We’ve all heard the phrase, it takes money to make money, but to rephrase it in terms that accredited investors would understand, we must make an appendage: it takes money to make money in unregistered offerings.
This is because accredited investors have access to investment offerings and opportunities that most people do not, even those who earn above-average incomes and have respectable net worths.
In this article, we discuss who is eligible to invest in unregistered securities and how the Securities and Exchange Commission (SEC) has moved the bar over the years for becoming an accredited investor.
Angel investing is a unique investment option where high net-worth individuals provide businesses with necessary funding in exchange for equity in the business. People seek out angel investment opportunities because of the higher-than-average potential returns.
Angel investors invest in both mature companies and start-ups alike. A recent study shows that the average business that seeks out angel investors is 6 years old. Companies seek out angels because it allows them to connect with public investors while remaining a privately-held company.
There is a surprisingly large number of business finance terms that are prepended with the “pre-” flag: “pre-seed”, “pre-IPO”, “pre-revenue” and, you guessed it, “pre-money valuation.” Perhaps this is because evaluating early-stage business finance is preposterously difficult.
A company’s valuation can be a controversial talking point in the annals of VC boardrooms and the source of much back-and-forth during term sheet negotiations. This pain point has even led early-stage investors to adopt convertible notes as a way to pass the hypothetical valuation torch on to future investors.
All corporations, whether public or private, have shares of stock. Each share carries a price, whether established by the market (investors) or approximated by the company itself (pre-money valuation), that when combined, represent 100% of the company’s equity.
When one buys a share of stock, they are buying a sliver of equity ownership in the company. The type of stock they purchase will dictate if and when they have rights to distributions of money and votes on corporate actions.
In this article, we cover what each form of ownership is (common stock vs. preferred stock) and how they differ for private and public companies.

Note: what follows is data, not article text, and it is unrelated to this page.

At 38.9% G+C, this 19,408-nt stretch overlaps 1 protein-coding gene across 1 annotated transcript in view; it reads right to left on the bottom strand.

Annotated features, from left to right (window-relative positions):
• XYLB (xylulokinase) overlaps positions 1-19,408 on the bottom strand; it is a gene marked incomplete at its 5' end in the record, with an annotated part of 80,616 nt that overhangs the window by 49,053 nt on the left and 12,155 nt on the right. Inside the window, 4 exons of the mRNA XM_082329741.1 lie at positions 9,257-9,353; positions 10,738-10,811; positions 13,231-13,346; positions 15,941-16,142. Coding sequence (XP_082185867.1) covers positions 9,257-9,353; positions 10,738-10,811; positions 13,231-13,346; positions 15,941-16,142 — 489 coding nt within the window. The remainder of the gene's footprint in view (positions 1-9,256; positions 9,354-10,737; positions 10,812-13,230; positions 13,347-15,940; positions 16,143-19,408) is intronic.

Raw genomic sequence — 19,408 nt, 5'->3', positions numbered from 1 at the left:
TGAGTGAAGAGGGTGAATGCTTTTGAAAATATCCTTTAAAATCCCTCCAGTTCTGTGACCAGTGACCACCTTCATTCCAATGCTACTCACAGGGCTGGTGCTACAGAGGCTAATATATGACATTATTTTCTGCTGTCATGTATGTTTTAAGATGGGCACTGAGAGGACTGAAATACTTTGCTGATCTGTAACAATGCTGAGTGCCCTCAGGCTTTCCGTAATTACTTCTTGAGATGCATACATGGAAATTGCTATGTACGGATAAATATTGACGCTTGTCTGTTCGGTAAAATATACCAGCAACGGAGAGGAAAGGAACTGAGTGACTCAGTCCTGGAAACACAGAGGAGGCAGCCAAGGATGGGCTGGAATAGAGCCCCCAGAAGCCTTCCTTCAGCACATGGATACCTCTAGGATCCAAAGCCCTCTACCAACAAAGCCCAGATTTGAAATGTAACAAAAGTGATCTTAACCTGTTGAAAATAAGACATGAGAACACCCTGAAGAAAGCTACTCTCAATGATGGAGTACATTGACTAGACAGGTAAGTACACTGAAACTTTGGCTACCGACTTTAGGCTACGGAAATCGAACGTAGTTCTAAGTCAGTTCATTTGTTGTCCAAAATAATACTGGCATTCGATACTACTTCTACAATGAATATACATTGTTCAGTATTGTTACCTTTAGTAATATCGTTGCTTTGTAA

Even if you’ve never started a company before, you’re likely aware of how expensive business ventures can be.
You hear about companies X, Y, and Z raising round after round of financing without even a semblance of profit. Who’s willing to fund these startups and small businesses to the tune of tens or even hundreds of millions of dollars without the certainty of return?
Knowing how to find private investors for business is essential and something serial entrepreneurs innately understand. But if this is your first time considering a fundraising strategy, you’ll want to understand why private investors exist, what the various types are, and how you can find and connect with them.
This article was originally published on March 26, 2021. It was last updated for accuracy and relevance on June 6, 2022.
There are many reasons to pitch your business — investment, sales, customer acquisition, recruiting, and more. In this article, we will focus on strategies to pitch when raising early-stageangel or venture capital.
We cover some of the high-level considerations and tips for pitching investors, an outline for early-stage pitch decks, and advice gathered from watching and reading the pitches and pitch decks of the most well-funded and successful startups.
Rural states saw massive jumps in venture capital investment from 2020 to 2022
When the Covid-19 Pandemic came to America in March 2020, analysts had dire predictions for the investing landscape. Massive economic recession was predicted, and with it layoffs, startup bankruptcies, and an overall reduction in venture capital investment.
Instead, in just two years venture investments are larger than ever, and funding is flowing to states that haven’t traditionally been seen as startup hubs. Using data and analysis conducted by Pitchbook, let’s look at what states stand out as funding winners – and losers – in 2022.
Since 2005, EquityNet has garnered five patents and grown into the leading business funding platform, with more than 200,000 users and $600 million in funding to date. Since 2007, we’ve been internally tracking crowdfunding statistics data that gives unique perspectives into the crowdfunding ecosystem and business funding environment more generally.
From financial metrics such as average funding goals, pre-money valuations, and revenues, to market insights like growth rates and company sizes, we have made these insights freely available. Visit the Crowdfunding Statistics page for interactive charts and even more insights.
Crowdfunding Raises on the Rise
In 2021, the average crowdfunding goal was more than $2.5 million.